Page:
11 Disabled boys appear to be at greater risk of abuse than disabled girls when compared to non-disabled children Some evidence of a preponderance of first incidents of abuse from birth to 5 years of age Disabled children in residential schools face particular risks Disabled children more likely to be abused by someone in their family Majority of disabled children are abused by someone known to them Significant numbers of disabled children with harmful sexual behaviour have learning difficulties/disabilities 11 What we know

12 Bullying is a feature in the lives of many disabled children Disabled children are more likely to have negative experiences of social networking sites Disabled children disclose less frequently and delay disclosure more often Disabled children are most likely to turn for help to a trusted adult they know well 12 What we know

13 Personal safety skills programmes contribute to safeguarding Peer support can reduce bullying and empower disabled children Potential for creative therapies in enabling disabled children communicate their needs 13 What we know

14 Many disabled children lack basic information about keeping safe Move towards empowering disabled children and consulting with them Improvements in child protection practice although significant barriers continue to exist Shortage of registered intermediaries Deaf children often not well served Lack of therapeutic services for disabled children 14 Services in the UK

15 Ofsted (2012) protecting disabled children thematic inspection: effective multi-agency support was provided at an early stage a wide range of professionals and staff made timely referrals when they had concerns about disabled children when child protection concerns were clear they were investigated promptly and steps were taken to ensure that children at immediate risk were safe that when these children did become the subject of child protection plans there was a marked improvement in their outcomes child protection enquiries were usually carried out by social workers with appropriate experience and expertise in child protection and disability. 15 Child protection system: Improvements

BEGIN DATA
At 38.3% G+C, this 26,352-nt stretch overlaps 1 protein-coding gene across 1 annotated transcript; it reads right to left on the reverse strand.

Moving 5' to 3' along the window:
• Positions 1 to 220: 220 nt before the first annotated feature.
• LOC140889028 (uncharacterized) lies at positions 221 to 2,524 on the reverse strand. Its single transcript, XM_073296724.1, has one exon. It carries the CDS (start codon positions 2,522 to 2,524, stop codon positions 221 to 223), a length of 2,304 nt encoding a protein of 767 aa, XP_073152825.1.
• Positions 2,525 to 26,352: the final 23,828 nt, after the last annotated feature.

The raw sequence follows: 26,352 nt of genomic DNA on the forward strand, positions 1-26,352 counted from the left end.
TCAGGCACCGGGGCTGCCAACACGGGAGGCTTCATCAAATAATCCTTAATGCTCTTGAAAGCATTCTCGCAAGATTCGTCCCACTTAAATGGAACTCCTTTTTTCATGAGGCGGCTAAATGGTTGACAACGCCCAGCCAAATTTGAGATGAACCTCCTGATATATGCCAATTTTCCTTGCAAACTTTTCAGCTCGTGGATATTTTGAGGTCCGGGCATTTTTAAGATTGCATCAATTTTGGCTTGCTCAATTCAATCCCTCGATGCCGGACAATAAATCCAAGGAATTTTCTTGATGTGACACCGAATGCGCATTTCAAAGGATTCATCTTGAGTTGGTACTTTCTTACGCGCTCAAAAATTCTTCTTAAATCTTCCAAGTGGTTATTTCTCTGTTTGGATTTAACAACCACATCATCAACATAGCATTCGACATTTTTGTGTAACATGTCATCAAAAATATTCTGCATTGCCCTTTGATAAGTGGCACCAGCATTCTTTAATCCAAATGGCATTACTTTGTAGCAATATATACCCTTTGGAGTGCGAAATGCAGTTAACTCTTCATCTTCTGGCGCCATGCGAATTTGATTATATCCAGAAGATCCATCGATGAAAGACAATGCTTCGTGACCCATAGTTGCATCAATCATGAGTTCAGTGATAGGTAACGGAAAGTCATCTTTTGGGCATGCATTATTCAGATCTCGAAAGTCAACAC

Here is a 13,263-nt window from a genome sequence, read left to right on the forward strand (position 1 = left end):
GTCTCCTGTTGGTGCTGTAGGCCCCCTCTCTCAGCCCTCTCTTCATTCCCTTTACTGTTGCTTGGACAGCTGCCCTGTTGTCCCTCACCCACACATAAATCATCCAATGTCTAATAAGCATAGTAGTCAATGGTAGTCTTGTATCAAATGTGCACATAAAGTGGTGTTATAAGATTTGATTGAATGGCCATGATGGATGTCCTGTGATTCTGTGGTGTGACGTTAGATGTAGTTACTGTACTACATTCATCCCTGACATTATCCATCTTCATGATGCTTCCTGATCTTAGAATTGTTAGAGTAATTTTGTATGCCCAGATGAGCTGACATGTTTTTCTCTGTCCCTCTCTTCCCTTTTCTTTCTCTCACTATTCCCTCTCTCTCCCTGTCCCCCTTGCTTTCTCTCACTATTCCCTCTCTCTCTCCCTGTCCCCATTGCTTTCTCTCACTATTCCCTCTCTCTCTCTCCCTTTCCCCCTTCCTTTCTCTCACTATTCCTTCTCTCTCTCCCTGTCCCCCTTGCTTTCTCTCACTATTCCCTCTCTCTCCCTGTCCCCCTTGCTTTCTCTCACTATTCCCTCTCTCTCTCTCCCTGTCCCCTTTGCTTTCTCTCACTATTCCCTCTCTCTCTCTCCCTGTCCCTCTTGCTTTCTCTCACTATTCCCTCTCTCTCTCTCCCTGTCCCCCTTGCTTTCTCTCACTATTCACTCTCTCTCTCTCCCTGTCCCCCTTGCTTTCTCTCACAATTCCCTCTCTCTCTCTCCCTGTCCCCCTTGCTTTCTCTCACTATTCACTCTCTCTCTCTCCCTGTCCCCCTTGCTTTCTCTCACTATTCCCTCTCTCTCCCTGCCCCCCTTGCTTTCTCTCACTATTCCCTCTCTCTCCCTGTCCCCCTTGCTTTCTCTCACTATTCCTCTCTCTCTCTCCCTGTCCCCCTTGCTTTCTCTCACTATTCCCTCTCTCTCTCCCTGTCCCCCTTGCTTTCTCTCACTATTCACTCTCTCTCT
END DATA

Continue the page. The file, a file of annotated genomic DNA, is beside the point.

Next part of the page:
16 Significant barriers continue to exist. Recurring themes include: failure to recognise abuse or apply appropriate thresholds lack of holistic assessment lack of communication with the child and maintaining a focus on their needs despite improvements, a continuing lack of effective multi-agency working (Ofsted 2009, 2012; Brandon et al. 2012; Taylor et al. 2014). 16 Child protection system: Barriers

17 Ofsted (2012) found: that children in need work was not always well co-ordinated, with many plans lacking detail and focus on outcomes that this lack of rigour increased the likelihood of child protection concerns not being identified early enough delays in identifying thresholds for child protection when concerns were less clear-cut, especially neglect. 17 Child protection system: Barriers (cont.)